Akshay says it’s won­der­ful that the ‘No Toi­let, No Bride’ rule has taken In­dia by storm Damon, co-founder of a global water char­ity, hails the way Akshay has spot­lighted open defe­ca­tion

Hindustan Times ST (Jaipur) - Hindustan Times (Jaipur) - City - - Front Page - Monika Rawal Kukreja Neha Sharma

[Bol­ly­wood] has the power to make In­dia a bet­ter, safer, and more hy­gienic coun­try to love and live [in] AKSHAY KU­MAR, AC­TOR

As Toi­let: Ek Prem Katha con­tin­ues to roar at the box of­fice, cross­ing the 125-crore mark, the film’s lead ac­tor Akshay Ku­mar says that he never ex­pected to win the num­ber game. “I never wanted to fo­cus on the money this film could make, only the aware­ness it could cre­ate,” says Akshay. Glad that Amer­i­can ac­tor and phi­lan­thropist Matt Damon has also watched the film and shared words of ap­pre­ci­a­tion, Akshay feels that such sup­port def­i­nitely helps in spread­ing the mes­sage. He says, “When men­tors and idols from across the world wel­come your ef­forts with open arms and in such a re­spect­ful na­ture, it’s hum­bling be­yond com­pre­hen­sion. When you set out to do good, even more good comes back to you — karma cir­cle at its best.” Akshay has es­tab­lished him­self as an ac­tor who chooses con­tent-driven char­ac­ters; it’s only a bonus that his films usu­ally cross the 100-crore mark fastest. “With such suc­cess, you can’t have com­pla­cency. One has a ridicu­lous amount of re­spon­si­bil­ity,” he says. “I be­lieve,” he adds, “that the en­ter­tain­ment in­dus­try has the power to make In­dia a bet­ter, safer, and more hy­gienic coun­try to love and live [in]. Just by ed­u­cat­ing the peo­ple some­times via com­edy, you can spread aware­ness on [crit­i­cal] is­sues of to­day, so they can fi­nally be gone tomorrow.” On viewer re­ac­tions, he says, “The best part of our jour­ney has been re­ceiv­ing in­for­ma­tion about women tak­ing a strong stand be­fore a mar­riage pro­posal can take place. The ‘No Toi­let, No Bride’ rule has taken In­dia by storm.” About those who called Toi­let: Ek Prem Katha an “agenda film” and part of BJP pro­pa­ganda, Akshay as­serts that “not every­thing is about pol­i­tics” and one has to take charge of things and not al­ways ex­pect the state to act. He says, “Isn’t it true there’s al­ways a few that want to defe­cate on one’s pa­rade? Those few peo­ple need to drop the cyn­i­cism and have a lit­tle faith that some peo­ple in this world just want to make things bet­ter. It’s not only the BJP that wants to clean In­dia; In­di­ans want to clean In­dia also, so let’s not tar­nish ef­forts by slan­der­ing our mo­tives.”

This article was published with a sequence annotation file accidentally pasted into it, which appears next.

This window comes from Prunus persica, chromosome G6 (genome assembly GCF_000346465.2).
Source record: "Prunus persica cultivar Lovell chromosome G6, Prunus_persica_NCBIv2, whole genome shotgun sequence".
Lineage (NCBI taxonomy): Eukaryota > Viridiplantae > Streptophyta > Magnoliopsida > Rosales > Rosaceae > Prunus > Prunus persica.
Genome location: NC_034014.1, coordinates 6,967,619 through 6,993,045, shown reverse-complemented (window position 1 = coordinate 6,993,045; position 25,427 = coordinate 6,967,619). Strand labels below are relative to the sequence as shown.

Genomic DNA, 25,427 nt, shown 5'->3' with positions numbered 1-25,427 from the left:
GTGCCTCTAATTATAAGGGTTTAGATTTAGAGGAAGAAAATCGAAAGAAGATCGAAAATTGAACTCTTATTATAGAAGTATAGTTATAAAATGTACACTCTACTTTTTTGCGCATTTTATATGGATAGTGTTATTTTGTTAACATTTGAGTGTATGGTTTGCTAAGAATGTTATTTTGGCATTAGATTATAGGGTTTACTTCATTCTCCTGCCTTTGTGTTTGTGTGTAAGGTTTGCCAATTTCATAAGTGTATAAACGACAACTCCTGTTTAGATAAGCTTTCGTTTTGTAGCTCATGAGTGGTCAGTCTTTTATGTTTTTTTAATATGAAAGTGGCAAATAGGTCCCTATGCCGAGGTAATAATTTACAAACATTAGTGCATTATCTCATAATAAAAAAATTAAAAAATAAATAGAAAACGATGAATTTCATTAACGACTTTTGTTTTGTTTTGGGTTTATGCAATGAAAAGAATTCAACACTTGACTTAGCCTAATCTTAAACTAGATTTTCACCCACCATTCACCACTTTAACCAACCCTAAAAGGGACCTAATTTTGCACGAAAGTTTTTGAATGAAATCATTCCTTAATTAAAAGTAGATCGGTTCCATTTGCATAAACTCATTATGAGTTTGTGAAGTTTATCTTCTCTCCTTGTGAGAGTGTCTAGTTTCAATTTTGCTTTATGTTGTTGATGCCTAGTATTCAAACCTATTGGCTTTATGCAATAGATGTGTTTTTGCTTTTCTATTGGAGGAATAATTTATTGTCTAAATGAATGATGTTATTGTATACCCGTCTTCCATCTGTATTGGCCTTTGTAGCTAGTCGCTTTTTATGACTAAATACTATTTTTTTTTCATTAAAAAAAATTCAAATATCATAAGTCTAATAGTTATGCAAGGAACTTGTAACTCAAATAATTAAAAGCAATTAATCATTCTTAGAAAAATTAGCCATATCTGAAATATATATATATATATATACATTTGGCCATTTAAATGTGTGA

Hol­ly­wood star Matt Damon and Bol­ly­wood star Akshay Ku­mar have some­thing in com­mon — apart from their global fan fol­low­ing. Akshay’s re­cent hit, Toi­let: Ek Prem Katha deals with open defe­ca­tion in In­dia, an is­sue that Damon’s non-profit or­gan­i­sa­tion,, has been ad­dress­ing for years now. In an ex­clu­sive chat with us, Damon says he’s de­lighted that Akshay de­cided to high­light this is­sue in a film. “It’s great to have stars like Akshay and films like Toi­let: Ek Prem Katha spot­light­ing the open defe­ca­tion cri­sis, as it helps to drive more aware­ness of not only the is­sues but also what can be done to cre­ate change. Our or­gan­i­sa­tion,, is ded­i­cated to end­ing open defe­ca­tion glob­ally.” Damon con­tin­ues, “I have seen first-hand the dev­as­tat­ing ef­fects on health, the threat to women and chil­dren, and the con­tam­i­na­tion of safe drink­ing water from open defe­ca­tion. It’s clear to me that a per­son can­not thrive and reach their full po­ten­tial with­out first hav­ing ac­cess to safe water to drink, and the dig­nity of a san­i­tary toi­let.” The ac­tor last vis­ited In­dia in 2013 to mon­i­tor the Water. org projects here. At that time, he was ap­par­ently fas­ci­nated by the mas­sive in­flu­ence of In­dian movie stars, and he en­joyed the spicy In­dian food, too. But what he re­mem­bers most clearly is his in­ter­ac­tion with peo­ple, and he’s look­ing for­ward to coming back. “The peo­ple in the cities and vil­lages of In­dia were gra­cious and wel­com­ing,” says Damon. “Meet­ing with peo­ple in Chennai, Mum­bai, and Ban­ga­lore, I lis­tened to them tell me [about] their wish to have toi­lets.” He also met those who were helped by with build­ing their own toi­lets. “[They] were very proud to show them to us,” says Damon. “This is what sticks out for me… peo­ple want their own bath­rooms; to feel safe, clean, and to have their pri­vacy pro­tected. While I do not have a date for my next trip, I am look­ing for­ward to vis­it­ing In­dia again soon.”

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